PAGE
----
Despite the growing popularity of movies and television, the Yi treasure and often prefer their traditional recreation activities. Besides gamecock and buffalo fighting, which the whole community attends, there are two favorite pastimes for the young people, namely Ganhuachang (Rushing to the flower place) and Paohuashan (Running around the flower mountain). Ganhuachang is actually a form of dating. As soon as a young fellow knows that a girl is now visiting a certain family, he arrives there at once and sings a tune accompanied by his traditional full moon-shaped mandolin outside the door. If the girl agrees to go dating, he will invite her to sing and dance at the flower place (a place for outdoor activities). Even married persons might add to the fun on occasion, especially when the dating couple becomes more serious. Paohuashan is a group activity organized by the village. Each household invites a guest from outside their village. The young men and girls line up and move round the mountains. They sing as they walk along. Whenever they arrive on a hilltop, they dance. When they return to the village in the evening, they meet the old folks waiting at the gate. Singing in antiphonal style with the old folks, they are allowed to enter the village only after they have won the singing contest.


Yi lacquerwares are renowned internationally. Many domestic utensils, such as wooden dishes, plates, bowls, cups, spoons, and flagons, are painted vividly with decorative figures and patterns in black, red, and yellow. They have become collector's items and are sought eagerly by tourists.


On account of their environment (high plateaus) and of their mode of production based on artisanal farming, it is very difficult for the Yi to develop a prosperous economy. They face a real dilemma: if they move out of their mountainous terrain, they have to change their traditional professions and risk losing their identity; if they stay, they may retain their traditional ways, but remain relatively poor as China develops economically.


The Chinese constitution states that women have equal rights with men in all areas of life, and most legislation is gender neutral. While the gap in educational levels between women and men is narrowing with women making up 47.1% of all college students in 2005, illiteracy is still widespread among Yi women.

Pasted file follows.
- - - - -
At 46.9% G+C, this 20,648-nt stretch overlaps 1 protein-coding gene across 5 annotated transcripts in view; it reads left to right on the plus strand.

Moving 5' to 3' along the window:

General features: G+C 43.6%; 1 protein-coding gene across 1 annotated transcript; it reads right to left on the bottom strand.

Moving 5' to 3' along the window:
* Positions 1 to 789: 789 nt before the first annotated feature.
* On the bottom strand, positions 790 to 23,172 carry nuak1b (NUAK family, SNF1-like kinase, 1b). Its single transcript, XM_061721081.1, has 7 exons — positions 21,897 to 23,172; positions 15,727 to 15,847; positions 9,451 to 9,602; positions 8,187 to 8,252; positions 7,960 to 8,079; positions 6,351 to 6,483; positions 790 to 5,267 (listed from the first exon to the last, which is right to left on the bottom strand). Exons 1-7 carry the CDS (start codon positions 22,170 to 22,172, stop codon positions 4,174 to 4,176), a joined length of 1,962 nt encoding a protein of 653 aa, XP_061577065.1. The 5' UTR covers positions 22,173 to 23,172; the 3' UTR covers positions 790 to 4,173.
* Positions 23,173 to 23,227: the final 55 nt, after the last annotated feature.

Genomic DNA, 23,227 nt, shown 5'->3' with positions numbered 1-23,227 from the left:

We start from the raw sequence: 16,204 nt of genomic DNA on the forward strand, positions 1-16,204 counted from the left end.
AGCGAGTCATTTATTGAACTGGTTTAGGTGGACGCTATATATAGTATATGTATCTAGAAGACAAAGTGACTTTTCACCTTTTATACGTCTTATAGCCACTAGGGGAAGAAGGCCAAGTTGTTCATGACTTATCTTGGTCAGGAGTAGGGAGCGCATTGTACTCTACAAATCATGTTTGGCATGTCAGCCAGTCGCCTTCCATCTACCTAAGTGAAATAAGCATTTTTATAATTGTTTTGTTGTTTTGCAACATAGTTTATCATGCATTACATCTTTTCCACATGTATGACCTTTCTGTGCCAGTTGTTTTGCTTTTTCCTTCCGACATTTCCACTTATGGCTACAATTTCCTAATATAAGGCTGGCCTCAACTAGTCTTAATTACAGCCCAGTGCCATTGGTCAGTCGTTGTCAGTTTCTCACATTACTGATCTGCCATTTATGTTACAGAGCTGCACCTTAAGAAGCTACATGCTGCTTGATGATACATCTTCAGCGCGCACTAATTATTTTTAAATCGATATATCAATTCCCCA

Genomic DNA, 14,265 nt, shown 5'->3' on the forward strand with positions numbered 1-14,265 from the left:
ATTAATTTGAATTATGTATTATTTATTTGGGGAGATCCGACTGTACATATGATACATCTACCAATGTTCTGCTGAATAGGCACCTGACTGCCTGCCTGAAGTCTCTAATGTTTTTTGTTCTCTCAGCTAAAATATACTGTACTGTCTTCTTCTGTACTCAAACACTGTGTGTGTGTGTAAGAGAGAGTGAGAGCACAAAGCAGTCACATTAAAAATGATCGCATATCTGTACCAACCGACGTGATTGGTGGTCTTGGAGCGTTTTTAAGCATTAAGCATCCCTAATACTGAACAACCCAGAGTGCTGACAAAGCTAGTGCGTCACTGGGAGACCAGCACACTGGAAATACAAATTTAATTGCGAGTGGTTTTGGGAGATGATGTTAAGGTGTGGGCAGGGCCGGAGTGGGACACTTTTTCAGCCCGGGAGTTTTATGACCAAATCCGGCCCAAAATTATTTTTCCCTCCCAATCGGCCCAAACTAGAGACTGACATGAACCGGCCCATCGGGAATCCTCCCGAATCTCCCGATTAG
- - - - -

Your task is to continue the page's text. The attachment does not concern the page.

China has strict family planning laws. It is illegal for women to marry before 20 years of age (22 for men), and it is illegal for single women to give birth. Though minority populations were previously exempt from family planning regulations, policy has changed in recent years to limit minority population growth. Today, urban minority couples may have two children while rural couples may have three or four.


Chiao, Chien, Nicholas Tapp, and Kam-yin Ho, ed. "Special Issue on Ethnic Groups in China." New Asia Bulletin, no. 8, 1989.

Dreyer, June Teufel. China's Forty Millions. Cambridge: Harvard University Press, 1976.

Eberhard, Wolfram. China's Minorities: Yesterday and Today. Belmont: Wadsworth Publishing Company, 1982.

Gustafsson, Bjorn A., Shi, Li, and Sicular, Terry, eds. Inequality and Public Policy in China. New York: Cambridge University Press, 2008.

Harrell, Stevan. "The History of the History of the Yi." In Cultural Encounters on China's Ethnic Frontiers, edited by Stevan Harrell, 63-91. Seattle: University of Washington Press, 1994.

Heberer, Th omas. China and Its National Minorities: Autonomy or Assimilation? Armonk, NY: M. E. Sharpe, 1989.

Lebar, Frank, et al. Ethnic Groups of Mainland Southeast Asia.New Haven: Human Relations Area Files Press, 1964.

Lemoine, Jacques. "Les Yi." In Ethnologie régionale II (Encyclopédie de la Pléiade). Paris: Gallimard, 1978.

Ma Yin, ed. China's Minority Nationalities. Beijing: Foreign Languages Press, 1989.

Miller, Lucien, ed. South of the Clouds: Tales from Yunnan. Seattle: University of Washington Press, 1994.

Ramsey, S. Robert. The Languages of China. Princeton: Princeton University Press, 1987.

Shin, Leo Kwok-yueh. The Making of the Chinese State: Ethnicity and Expansion on the Ming Borderlands. New York: Cambridge University Press, 2006.

Wiens, Harold J. Han Chinese Expansion in South China. New Haven: The Shoestring Press, 1967.

—by C. Le Blanc


views updated Jun 27 2018


ETHNONYMS: Axi (also Lolo, Luoluo), Misaba, Nosu, Sani


Identification. The Yi are one of the largest minority groups in China. They are uplands farmers and pastoralists. Most live in Sichuan and Yunnan provinces, in the areas of the Greater and Lesser Liangshan mountain ranges, at elevations ranging from 2,000 meters to 3,000 or 3,500 meters above sea level. The main areas of settlement lie south of the Dadu River and along the Anning River. Altitude and access to water varies, making for differences in economic activities in various areas.

Demography. There are about 1,300,000 Yi in the Liangshan Yi Autonomous Prefecture in Sichuan. Another 3,000,000 live in Yunnan Province, with large populations in the Chuxiong Yi Autonomous Prefecture and in a number of autonomous counties and townships in both northern and southern Yunnan. Another 560,000 live in Guizhou Province, and some 4,600 have located as far east as the Guangxi Zhuang Autonomous Region. The 1985 estimate of the total population was 5.45 million or more, and the 1990 census estimate is 6,572,173.